Gregory Stock

From Wikipedia, the free encyclopedia
Jump to: navigation, search
Gregory Stock

Gregory Stock is a biophysicist, best-selling author, biotech entrepreneur, and the former director of the Program on Medicine, Technology and Society at UCLA’s School of Medicine. His interests lie in the scientific and evolutionary as well as ethical, social and political implications of today's revolutions in the life sciences and in information technology and computers.

Life, written works, and business career[edit]

Education[edit]

He received an MBA from Harvard Business School in 1987, where he was a Baker Scholar and won the Freund-Porter Entrepreneurship award. Stock completed a doctorate in biophysics from Johns Hopkins University in 1977, where he received a BS and MS in 1971.[1]

Biotechnology and its impact on society[edit]

He has written extensively on the implications for society, medicine and business of the human genome project and associated developments in molecular genetics and bioinformatics. The Storefront Genome,[2] the symposium he convened in January 2003 to consider the broad challenges that cheap, easy access to our genetic constitutions drew wide media attention, and his 1998 look at the possibilities of manipulating the genetics of human embryos, the first major public discussion of this issue among distinguished scientists, opened a global debate on this then taboo topic.[3]

Biotech entrepreneur[edit]

Stock was the CEO of Signum Biosciences.[4] Signum Biosciences is a private biotechnology company dedicated to developing small-molecule therapeutics derived from its Signal Transduction Modulation (STM) platform to modulate signal transduction imbalances. Through research on protein networks that control biological systems, Signum is developing therapeutic candidates for Alzheimer's disease, Parkinson's, diabetes, asthma and certain skin conditions. Signum’s STM technology provides many opportunities for the development of novel consumer products and pharmaceutical candidates. Signum was founded on the science derived from basic research studying cellular signaling at the Princeton University laboratory of ww.molbio.princeton.edu/index.php?option=content&task=view&id=240 Dr. Jeffry Stock

He sits on the editorial board of the American Journal of Bioethics and is in the department of Pediatrics at the UCLA School of Medicine.[5] He is a member of the Board of Directors of Napo Pharmaceuticals, a pharmaceutical company headquartered in San Francisco.[6] He sits on the California Advisory Committee on Stem Cells and Reproductive Cloning and serves as the associate director for the Bioagenda Institute and the Center for Life Science Studies at the University of California at Berkeley.

Dr. Stock has been an invited speaker to many academic, government and business conferences. He makes regular appearances on television and radio, and has appeared on CNN, PBS,[7] NPR and the BBC in shows including Talk of the Nation, Charlie Rose,[8] Oprah Winfrey, Biotech Nation and Larry King.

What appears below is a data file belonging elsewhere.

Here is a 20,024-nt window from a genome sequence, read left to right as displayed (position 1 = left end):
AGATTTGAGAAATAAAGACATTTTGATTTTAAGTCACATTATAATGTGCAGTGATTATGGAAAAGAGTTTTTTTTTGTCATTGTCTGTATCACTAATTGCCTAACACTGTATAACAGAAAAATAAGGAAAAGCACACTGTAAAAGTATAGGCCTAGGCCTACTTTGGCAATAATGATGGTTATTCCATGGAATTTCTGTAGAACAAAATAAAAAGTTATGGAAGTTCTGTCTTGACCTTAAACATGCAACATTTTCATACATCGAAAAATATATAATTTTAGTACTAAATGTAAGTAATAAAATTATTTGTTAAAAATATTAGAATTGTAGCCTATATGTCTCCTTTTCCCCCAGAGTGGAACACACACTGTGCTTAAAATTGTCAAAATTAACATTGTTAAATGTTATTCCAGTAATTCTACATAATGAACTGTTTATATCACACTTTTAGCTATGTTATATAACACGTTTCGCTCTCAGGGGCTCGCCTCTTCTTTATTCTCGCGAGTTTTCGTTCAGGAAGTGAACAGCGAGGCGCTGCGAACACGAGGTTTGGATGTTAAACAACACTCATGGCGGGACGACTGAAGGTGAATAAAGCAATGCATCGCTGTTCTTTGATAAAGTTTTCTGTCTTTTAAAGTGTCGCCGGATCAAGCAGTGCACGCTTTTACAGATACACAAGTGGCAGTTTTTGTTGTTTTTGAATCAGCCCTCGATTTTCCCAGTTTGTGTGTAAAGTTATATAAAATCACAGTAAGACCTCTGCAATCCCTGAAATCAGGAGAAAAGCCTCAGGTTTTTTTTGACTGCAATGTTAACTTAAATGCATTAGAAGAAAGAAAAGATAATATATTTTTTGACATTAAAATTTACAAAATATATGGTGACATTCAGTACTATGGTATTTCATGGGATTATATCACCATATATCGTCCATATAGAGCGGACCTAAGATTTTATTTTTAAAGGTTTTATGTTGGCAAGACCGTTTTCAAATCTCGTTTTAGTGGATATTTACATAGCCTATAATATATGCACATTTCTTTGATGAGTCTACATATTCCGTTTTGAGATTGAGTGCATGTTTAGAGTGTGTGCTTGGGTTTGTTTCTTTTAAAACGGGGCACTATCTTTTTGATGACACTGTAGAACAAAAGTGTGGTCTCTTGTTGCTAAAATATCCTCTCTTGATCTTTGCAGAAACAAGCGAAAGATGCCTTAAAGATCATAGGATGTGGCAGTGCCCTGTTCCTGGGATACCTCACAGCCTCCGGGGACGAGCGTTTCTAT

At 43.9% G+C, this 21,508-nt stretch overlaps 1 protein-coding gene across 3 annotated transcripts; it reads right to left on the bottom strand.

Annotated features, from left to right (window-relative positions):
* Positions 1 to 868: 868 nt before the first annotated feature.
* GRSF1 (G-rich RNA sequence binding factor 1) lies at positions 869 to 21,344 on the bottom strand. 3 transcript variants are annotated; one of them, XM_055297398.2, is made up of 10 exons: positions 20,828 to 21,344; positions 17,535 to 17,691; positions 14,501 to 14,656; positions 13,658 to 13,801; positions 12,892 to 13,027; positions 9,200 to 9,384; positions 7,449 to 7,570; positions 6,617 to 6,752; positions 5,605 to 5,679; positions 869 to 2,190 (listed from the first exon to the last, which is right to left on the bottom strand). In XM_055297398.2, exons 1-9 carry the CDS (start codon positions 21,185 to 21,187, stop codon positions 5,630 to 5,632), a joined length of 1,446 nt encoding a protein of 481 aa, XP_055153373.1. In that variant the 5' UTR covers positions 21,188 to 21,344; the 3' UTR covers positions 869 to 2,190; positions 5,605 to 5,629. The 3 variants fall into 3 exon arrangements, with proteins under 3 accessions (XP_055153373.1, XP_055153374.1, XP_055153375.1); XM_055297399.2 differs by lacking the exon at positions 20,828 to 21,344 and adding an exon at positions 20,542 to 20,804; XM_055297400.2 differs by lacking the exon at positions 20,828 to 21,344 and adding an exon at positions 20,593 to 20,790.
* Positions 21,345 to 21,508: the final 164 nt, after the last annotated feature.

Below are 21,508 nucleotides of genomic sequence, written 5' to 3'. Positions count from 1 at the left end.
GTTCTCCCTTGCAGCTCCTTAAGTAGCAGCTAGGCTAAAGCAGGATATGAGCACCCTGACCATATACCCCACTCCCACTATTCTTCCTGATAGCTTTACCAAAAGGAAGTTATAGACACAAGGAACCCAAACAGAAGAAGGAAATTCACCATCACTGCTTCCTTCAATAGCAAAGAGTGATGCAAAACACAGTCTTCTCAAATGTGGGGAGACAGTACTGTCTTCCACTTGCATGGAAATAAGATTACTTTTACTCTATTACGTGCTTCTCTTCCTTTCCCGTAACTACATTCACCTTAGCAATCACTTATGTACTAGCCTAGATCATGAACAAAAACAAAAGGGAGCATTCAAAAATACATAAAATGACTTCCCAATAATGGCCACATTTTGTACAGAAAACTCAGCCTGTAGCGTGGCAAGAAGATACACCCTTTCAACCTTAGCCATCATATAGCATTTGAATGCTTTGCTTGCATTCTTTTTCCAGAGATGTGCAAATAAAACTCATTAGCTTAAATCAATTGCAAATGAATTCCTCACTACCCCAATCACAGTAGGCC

Public policy and activities[edit]

Stock was an early force in considering the implications of human germline engineering and human enhancement. Through the Program on Medicine, Technology and Society, which he founded at the UCLA School of Medicine, he organized an influential 1998 conference at UCLA: "Engineering the Human Germline," which included a panel of James Watson, French Anderson, Lee Hood and other major figures in the life sciences. The event, which attracted considerable media attention and opened up broad debate on what was then a largely taboo topic, was covered on the front page of the New York Times.[9] Through another seminal UCLA conference, Milestones on Aging, he organized, Stock helped legitimize research to significantly extend human longevity.[10] The event led to a follow conference he co-hosted at UC Berkeley with Bruce Ames and Aubrey de Grey, who went on to found the Methuselah Foundation, an organization that has aggressively promoted research on life extension. The activity of the MTS Program was also critical in establishing UCLA’s Center on Society and Genetics, which actively explores broad policy issues in the genomics arena.

Stock is now primarily engaged in the development of new therapeutics at Signum Biosciences, a biotech company he co-founded in 2003, but he remains active in the policy arena through UCLA's MTS Program, which he still directs, and the BioAgenda Institute,[11] which he is the associate director of, and through various public appearances and debates. Stock has presented diverse keynotes ranging from “The Coming Era of Personalized Medicine” at Medco, “Trends in Health, Science and Nutrition” at the American Dietetic Association, "The Future of Genomics and Healthcare" at Johnson and Johnson, "The Coming Healthcare Revolution" at HIMS (Healthcare Information Management Society) and "The Evolution of the Biotech Revolution" at Applied Biosystems to "21st Century Opportunities and Challenges" at the World Future Society, "Beauty, Health and Biotech: A Look Ahead" at Fashion Group International, "Redesigning Humans: Best Hope, Worst Fear" at the TED (Technology, Education and Design) Conference, and "From Pharmacogenomics to Genetic Design" at the World Transhumanist Society. He has also been involved with broadcast media through guest appearances on shows such as the PBS documentary "Religion and Ethics: The Challenge and Ethics of Strong Biotechnology," debates on NPR's Talk of the Nation and Charlie Rose, via an online multimedia documentary he produced with funding from the Greenwall and Sloan Foundations entitled "Human Germline Engineering: Implications for Science and Society"(www.germline.ucla.edu), and in an ARTE documentary examining key figures in Biotechnology.[12] (he also has a nephew named Jake Posl)